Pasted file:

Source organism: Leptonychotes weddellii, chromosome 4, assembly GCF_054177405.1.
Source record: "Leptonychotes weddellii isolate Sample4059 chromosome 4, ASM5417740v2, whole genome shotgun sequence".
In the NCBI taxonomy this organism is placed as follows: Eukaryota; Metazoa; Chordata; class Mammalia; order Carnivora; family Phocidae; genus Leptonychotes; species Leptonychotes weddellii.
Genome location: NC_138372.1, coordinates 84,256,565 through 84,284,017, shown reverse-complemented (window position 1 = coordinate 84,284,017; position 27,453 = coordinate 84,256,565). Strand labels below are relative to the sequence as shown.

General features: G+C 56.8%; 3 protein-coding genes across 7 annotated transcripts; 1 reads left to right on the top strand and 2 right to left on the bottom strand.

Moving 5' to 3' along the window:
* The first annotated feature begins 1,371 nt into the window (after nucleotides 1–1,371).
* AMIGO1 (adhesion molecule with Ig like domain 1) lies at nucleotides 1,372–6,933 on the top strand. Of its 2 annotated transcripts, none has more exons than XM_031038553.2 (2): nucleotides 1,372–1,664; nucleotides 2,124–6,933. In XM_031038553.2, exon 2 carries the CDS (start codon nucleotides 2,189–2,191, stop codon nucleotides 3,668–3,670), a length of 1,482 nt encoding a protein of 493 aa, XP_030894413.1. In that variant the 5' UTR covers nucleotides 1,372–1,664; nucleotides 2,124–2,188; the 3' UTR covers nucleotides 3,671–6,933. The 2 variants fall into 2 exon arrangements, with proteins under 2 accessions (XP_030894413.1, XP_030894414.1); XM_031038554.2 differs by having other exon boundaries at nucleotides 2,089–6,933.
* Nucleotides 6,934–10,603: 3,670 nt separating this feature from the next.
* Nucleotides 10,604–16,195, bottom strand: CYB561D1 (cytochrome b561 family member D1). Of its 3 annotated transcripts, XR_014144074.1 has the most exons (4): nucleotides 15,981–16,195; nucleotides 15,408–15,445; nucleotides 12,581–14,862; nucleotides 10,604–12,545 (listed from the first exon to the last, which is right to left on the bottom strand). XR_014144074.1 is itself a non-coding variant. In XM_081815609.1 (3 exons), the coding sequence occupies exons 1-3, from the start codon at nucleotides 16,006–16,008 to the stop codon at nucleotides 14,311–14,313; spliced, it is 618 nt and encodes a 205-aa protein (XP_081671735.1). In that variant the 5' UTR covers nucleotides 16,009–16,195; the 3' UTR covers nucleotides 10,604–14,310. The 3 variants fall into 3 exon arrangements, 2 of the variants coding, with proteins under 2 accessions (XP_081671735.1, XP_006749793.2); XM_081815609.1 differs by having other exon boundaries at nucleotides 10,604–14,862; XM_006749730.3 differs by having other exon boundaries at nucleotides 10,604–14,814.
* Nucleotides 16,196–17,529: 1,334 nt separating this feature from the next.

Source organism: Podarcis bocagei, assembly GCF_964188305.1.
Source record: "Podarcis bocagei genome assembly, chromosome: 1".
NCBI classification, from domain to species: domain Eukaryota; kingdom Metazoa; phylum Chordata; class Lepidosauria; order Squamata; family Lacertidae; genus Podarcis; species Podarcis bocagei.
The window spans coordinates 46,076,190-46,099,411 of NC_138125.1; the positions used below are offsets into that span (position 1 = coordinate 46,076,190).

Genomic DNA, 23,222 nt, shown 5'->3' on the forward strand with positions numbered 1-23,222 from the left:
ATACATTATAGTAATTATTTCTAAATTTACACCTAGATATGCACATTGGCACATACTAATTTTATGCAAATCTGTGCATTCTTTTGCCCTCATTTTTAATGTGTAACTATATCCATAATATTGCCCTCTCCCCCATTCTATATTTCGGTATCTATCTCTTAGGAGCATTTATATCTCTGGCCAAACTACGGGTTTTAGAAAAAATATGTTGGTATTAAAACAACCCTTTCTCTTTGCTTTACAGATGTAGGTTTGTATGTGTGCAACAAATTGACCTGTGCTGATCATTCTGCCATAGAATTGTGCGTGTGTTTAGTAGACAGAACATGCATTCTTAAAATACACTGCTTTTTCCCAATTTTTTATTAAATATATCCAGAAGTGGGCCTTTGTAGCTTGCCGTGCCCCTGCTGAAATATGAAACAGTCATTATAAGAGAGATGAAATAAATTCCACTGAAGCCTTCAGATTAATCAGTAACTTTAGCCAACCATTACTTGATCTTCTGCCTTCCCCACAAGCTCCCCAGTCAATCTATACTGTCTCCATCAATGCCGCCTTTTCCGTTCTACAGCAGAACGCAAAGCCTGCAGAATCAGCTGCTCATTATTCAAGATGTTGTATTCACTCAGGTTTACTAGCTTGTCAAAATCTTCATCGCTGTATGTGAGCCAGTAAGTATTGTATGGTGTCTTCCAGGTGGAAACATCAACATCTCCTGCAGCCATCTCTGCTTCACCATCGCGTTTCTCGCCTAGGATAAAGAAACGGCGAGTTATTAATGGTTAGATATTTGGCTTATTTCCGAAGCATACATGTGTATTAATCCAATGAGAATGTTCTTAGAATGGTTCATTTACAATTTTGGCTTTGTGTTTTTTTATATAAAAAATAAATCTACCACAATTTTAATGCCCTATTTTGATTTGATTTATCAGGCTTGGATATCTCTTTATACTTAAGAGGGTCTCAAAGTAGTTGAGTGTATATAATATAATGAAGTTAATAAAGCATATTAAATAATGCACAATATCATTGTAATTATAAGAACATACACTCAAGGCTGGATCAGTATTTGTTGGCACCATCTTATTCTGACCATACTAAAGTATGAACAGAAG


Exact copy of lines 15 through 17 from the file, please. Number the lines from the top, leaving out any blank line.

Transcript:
The window spans coordinates 46,076,190-46,099,411 of NC_138125.1; the positions used below are offsets into that span (position 1 = coordinate 46,076,190).

Genomic DNA, 23,222 nt, shown 5'->3' on the forward strand with positions numbered 1-23,222 from the left:
ATACATTATAGTAATTATTTCTAAATTTACACCTAGATATGCACATTGGCACATACTAATTTTATGCAAATCTGTGCATTCTTTTGCCCTCATTTTTAATGTGTAACTATATCCATAATATTGCCCTCTCCCCCATTCTATATTTCGGTATCTATCTCTTAGGAGCATTTATATCTCTGGCCAAACTACGGGTTTTAGAAAAAATATGTTGGTATTAAAACAACCCTTTCTCTTTGCTTTACAGATGTAGGTTTGTATGTGTGCAACAAATTGACCTGTGCTGATCATTCTGCCATAGAATTGTGCGTGTGTTTAGTAGACAGAACATGCATTCTTAAAATACACTGCTTTTTCCCAATTTTTTATTAAATATATCCAGAAGTGGGCCTTTGTAGCTTGCCGTGCCCCTGCTGAAATATGAAACAGTCATTATAAGAGAGATGAAATAAATTCCACTGAAGCCTTCAGATTAATCAGTAACTTTAGCCAACCATTACTTGATCTTCTGCCTTCCCCACAAGCTCCCCAGTCAATCTATACTGTCTCCATCAATGCCGCCTTTTCCGTTCTACAGCAGAACGCAAAGCCTGCAGAATCAGCTGCTCATTATTCAAGATGTTGTATTCACTCAGGTTTACTAGCTTGTCAAAATCTTCATCGCTGTATGTGAGCCAGTAAGTATTGTATGGTGTCTTCCAGGTGGAAACATCAACATCTCCTGCAGCCATCTCTGCTTCACCATCGCGTTTCTCGCCTAGGATAAAGAAACGGCGAGTTATTAATGGTTAGATATTTGGCTTATTTCCGAAGCATACATGTGTATTAATCCAATGAGAATGTTCTTAGAATGGTTCATTTACAATTTTGGCTTTGTGTTTTTTTATATAAAAAATAAATCTACCACAATTTTAATGCCCTATTTTGATTTGATTTATCAGGCTTGGATATCTCTTTATACTTAAGAGGGTCTCAAAGTAGTTGAGTGTATATAATATAATGAAGTTAATAAAGCATATTAAATAATGCACAATATCATTGTAATTATAAGAACATACACTCAAGGCTGGATCAGTATTTGTTGGCACCATCTTATTCTGACCATACTAAAGTATGAACAGAAG